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April 15, 2019 4:26 pm

Canadian High School Launches Probe, Removes Poster Alleging ‘Human Testing’ on Palestinians Following Antisemitism Concerns

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An antisemitic poster found at Stephen Lewis Secondary School in Mississauga. Photo: CIJA.

Administrators at a high school in Ontario, Canada have launched an inquiry and removed a poster suggesting that Israel conducts “human testing” on Palestinians, after concerns were raised over antisemitism.

The poster was hung in a hallway last week at Stephen Lewis Secondary School in Mississauga as part of a project for the grade 12 class, “Equity and Social Justice: From Theory to Practice.”

According to the Centre for Israel and Jewish Affairs (CIJA), the project promoted “the antisemitic lie that Israelis harvest Palestinian organs and conduct ‘human testing’ of pharmaceuticals on Palestinians.”

“If true, this is one of the most serious and vicious examples of antisemitism in a Canadian public school CIJA has seen,” the group said on Friday.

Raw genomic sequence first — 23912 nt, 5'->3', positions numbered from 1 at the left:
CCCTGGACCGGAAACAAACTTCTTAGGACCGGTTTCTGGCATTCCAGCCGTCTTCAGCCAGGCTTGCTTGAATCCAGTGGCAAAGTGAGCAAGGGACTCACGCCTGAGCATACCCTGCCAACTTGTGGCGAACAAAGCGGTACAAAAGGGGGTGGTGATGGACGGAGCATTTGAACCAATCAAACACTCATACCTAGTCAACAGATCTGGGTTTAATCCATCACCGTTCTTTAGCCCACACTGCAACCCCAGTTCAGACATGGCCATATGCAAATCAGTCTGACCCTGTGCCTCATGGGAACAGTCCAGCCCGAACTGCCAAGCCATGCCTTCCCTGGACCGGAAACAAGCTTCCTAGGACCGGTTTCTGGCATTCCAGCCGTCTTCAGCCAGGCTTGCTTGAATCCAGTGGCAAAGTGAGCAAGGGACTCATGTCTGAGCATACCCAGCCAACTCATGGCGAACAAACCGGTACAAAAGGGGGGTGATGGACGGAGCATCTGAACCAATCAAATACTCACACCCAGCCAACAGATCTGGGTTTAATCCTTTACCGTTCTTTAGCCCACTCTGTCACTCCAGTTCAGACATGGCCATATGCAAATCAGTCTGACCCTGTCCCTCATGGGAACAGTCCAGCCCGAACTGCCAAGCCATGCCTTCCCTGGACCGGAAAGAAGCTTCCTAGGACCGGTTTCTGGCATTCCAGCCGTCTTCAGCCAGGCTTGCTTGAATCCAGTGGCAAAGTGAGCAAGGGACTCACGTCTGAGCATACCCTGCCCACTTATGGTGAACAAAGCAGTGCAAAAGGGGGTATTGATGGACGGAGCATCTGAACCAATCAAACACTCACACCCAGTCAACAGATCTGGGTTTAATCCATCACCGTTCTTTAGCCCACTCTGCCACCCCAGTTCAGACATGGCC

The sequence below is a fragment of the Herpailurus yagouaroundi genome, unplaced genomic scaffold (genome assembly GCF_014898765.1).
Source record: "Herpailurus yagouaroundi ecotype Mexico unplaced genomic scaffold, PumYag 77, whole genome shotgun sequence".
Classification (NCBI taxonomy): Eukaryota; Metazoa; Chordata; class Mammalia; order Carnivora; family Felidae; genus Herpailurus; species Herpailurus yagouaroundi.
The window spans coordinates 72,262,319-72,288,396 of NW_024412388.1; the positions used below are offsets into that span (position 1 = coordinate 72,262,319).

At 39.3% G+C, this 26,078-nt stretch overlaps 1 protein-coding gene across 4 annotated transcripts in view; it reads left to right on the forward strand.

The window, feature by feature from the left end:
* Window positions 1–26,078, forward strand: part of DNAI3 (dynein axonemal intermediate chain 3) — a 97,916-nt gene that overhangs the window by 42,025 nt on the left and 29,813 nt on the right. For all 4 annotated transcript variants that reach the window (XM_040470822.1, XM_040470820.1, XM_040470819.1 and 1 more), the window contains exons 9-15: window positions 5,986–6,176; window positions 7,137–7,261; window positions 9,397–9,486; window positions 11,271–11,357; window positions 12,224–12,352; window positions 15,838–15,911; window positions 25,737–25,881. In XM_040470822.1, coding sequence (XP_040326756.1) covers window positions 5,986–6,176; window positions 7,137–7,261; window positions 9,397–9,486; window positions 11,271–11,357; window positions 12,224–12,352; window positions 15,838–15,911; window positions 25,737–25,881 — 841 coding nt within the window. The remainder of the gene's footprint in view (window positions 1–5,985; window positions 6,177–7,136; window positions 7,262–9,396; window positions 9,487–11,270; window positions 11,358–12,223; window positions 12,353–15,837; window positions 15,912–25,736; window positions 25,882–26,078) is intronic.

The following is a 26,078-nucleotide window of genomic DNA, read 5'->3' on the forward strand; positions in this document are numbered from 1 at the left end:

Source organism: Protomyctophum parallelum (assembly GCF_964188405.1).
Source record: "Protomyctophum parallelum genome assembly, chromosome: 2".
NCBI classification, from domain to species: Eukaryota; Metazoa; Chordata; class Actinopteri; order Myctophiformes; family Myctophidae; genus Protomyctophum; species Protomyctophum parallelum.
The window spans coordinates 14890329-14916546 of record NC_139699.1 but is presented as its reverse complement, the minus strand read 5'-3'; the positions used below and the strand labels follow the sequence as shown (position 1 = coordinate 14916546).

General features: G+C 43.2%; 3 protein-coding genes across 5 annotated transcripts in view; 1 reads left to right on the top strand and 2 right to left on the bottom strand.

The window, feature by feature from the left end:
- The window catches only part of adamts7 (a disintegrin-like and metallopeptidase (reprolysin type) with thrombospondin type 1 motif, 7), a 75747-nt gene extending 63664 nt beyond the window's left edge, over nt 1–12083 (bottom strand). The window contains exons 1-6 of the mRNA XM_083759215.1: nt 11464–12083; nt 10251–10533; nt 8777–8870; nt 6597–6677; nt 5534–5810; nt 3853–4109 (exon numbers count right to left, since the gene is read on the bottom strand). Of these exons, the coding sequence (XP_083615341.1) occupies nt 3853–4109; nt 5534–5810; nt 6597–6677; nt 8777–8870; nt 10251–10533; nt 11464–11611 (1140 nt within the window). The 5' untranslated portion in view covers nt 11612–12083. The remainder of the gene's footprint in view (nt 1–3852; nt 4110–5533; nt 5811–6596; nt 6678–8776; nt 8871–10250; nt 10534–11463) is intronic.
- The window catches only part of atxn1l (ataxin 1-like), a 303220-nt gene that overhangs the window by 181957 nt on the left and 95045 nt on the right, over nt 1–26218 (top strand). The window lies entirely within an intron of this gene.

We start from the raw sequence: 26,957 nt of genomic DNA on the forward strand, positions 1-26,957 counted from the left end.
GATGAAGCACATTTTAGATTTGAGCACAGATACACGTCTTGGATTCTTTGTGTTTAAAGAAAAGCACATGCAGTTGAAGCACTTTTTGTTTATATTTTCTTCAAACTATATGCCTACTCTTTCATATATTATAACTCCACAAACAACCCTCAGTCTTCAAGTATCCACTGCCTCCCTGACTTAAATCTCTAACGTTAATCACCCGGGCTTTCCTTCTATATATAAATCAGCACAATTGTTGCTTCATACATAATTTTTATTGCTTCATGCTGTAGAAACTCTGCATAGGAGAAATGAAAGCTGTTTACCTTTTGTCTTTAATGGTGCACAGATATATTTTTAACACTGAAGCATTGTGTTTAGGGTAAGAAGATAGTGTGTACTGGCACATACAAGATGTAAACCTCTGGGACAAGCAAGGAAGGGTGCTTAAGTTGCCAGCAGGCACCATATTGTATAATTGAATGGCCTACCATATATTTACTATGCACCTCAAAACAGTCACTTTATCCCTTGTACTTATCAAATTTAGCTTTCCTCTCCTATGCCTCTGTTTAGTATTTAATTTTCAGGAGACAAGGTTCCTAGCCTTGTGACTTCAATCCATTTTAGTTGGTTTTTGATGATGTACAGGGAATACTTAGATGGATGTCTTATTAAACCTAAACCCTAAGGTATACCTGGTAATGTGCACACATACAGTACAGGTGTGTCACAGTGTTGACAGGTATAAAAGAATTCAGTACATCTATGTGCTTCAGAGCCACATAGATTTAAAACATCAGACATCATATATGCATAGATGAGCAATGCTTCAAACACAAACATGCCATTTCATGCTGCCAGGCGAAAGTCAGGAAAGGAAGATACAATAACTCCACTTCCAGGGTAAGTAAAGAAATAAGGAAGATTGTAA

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Peter Joshua, director of education at the Peel District School Board, confirmed in a statement shared with The Algemeiner that concerns were raised last week that the poster and project “are anti-Semitic and that the campaign [the students] had chosen to raise awareness on is based on non-credible sources.”

School administrators contacted the Board and the school’s superintendent of education to determine next steps, and ultimately removed the poster on Friday pending an investigation by the superintendent, which “began immediately and is ongoing,” Joshua said.

“We recognize that the poster should have been taken down when concerns were first raised, while we looked into it,” he noted. “For this, we apologize.”

“We recognize the severity of the hurt and harm that the class project has caused for members of the Jewish community and others inside and outside of Peel Region,” Joshua added. “Your concerns of anti-Semitism are heard and we commit to a full review of the project, guided by the board’s Safe Schools and Equity and Inclusive Education policies.”

The results of the investigation will not be made public due to privacy laws.

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